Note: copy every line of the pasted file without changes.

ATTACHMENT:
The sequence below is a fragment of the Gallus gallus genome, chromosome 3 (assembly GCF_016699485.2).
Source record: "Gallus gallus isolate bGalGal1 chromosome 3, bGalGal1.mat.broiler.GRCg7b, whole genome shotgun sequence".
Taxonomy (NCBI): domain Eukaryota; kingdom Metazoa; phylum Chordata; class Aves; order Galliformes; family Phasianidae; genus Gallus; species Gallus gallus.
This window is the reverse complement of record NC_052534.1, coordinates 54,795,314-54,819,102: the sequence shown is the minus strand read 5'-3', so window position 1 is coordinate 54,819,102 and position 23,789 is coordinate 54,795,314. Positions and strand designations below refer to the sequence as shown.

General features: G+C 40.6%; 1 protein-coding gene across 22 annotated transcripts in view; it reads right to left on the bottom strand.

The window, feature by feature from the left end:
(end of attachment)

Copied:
The sequence below is a fragment of the Gallus gallus genome, chromosome 3 (assembly GCF_016699485.2).
Source record: "Gallus gallus isolate bGalGal1 chromosome 3, bGalGal1.mat.broiler.GRCg7b, whole genome shotgun sequence".
Taxonomy (NCBI): domain Eukaryota; kingdom Metazoa; phylum Chordata; class Aves; order Galliformes; family Phasianidae; genus Gallus; species Gallus gallus.
This window is the reverse complement of record NC_052534.1, coordinates 54,795,314-54,819,102: the sequence shown is the minus strand read 5'-3', so window position 1 is coordinate 54,819,102 and position 23,789 is coordinate 54,795,314. Positions and strand designations below refer to the sequence as shown.

General features: G+C 40.6%; 1 protein-coding gene across 22 annotated transcripts in view; it reads right to left on the bottom strand.

The window, feature by feature from the left end: